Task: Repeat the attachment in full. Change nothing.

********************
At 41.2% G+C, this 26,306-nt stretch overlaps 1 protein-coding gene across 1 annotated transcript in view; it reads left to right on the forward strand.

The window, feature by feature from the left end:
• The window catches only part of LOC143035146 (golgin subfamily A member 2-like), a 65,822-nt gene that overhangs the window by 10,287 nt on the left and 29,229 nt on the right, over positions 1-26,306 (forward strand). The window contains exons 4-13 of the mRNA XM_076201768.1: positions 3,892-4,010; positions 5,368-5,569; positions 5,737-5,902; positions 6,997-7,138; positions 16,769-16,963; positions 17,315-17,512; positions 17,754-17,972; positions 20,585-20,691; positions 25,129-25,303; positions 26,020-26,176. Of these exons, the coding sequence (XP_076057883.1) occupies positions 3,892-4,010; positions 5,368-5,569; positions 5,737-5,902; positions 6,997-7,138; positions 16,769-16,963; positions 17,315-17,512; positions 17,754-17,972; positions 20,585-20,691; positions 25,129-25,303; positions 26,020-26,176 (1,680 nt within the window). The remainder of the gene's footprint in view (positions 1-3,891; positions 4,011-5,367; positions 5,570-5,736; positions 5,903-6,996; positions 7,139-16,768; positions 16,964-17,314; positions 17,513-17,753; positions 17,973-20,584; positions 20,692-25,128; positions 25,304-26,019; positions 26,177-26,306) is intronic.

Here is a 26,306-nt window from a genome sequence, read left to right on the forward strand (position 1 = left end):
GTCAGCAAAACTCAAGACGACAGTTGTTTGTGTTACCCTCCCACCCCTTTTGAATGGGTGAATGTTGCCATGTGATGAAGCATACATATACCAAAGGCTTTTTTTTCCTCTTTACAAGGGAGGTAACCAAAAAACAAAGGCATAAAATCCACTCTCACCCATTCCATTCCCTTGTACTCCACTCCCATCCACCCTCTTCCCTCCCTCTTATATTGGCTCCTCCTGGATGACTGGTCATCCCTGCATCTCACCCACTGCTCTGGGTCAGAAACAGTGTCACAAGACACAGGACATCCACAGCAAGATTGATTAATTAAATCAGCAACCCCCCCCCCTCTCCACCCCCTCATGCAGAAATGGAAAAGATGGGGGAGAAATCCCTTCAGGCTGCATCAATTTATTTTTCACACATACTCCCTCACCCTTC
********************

At 41.2% G+C, this 26,306-nt stretch overlaps 1 protein-coding gene across 1 annotated transcript in view; it reads left to right on the forward strand.

The window, feature by feature from the left end:
• The window catches only part of LOC143035146 (golgin subfamily A member 2-like), a 65,822-nt gene that overhangs the window by 10,287 nt on the left and 29,229 nt on the right, over positions 1-26,306 (forward strand). The window contains exons 4-13 of the mRNA XM_076201768.1: positions 3,892-4,010; positions 5,368-5,569; positions 5,737-5,902; positions 6,997-7,138; positions 16,769-16,963; positions 17,315-17,512; positions 17,754-17,972; positions 20,585-20,691; positions 25,129-25,303; positions 26,020-26,176. Of these exons, the coding sequence (XP_076057883.1) occupies positions 3,892-4,010; positions 5,368-5,569; positions 5,737-5,902; positions 6,997-7,138; positions 16,769-16,963; positions 17,315-17,512; positions 17,754-17,972; positions 20,585-20,691; positions 25,129-25,303; positions 26,020-26,176 (1,680 nt within the window). The remainder of the gene's footprint in view (positions 1-3,891; positions 4,011-5,367; positions 5,570-5,736; positions 5,903-6,996; positions 7,139-16,768; positions 16,964-17,314; positions 17,513-17,753; positions 17,973-20,584; positions 20,692-25,128; positions 25,304-26,019; positions 26,177-26,306) is intronic.

Here is a 26,306-nt window from a genome sequence, read left to right on the forward strand (position 1 = left end):
GTCAGCAAAACTCAAGACGACAGTTGTTTGTGTTACCCTCCCACCCCTTTTGAATGGGTGAATGTTGCCATGTGATGAAGCATACATATACCAAAGGCTTTTTTTTCCTCTTTACAAGGGAGGTAACCAAAAAACAAAGGCATAAAATCCACTCTCACCCATTCCATTCCCTTGTACTCCACTCCCATCCACCCTCTTCCCTCCCTCTTATATTGGCTCCTCCTGGATGACTGGTCATCCCTGCATCTCACCCACTGCTCTGGGTCAGAAACAGTGTCACAAGACACAGGACATCCACAGCAAGATTGATTAATTAAATCAGCAACCCCCCCCCCTCTCCACCCCCTCATGCAGAAATGGAAAAGATGGGGGAGAAATCCCTTCAGGCTGCATCAATTTATTTTTCACACATACTCCCTCACCCTTC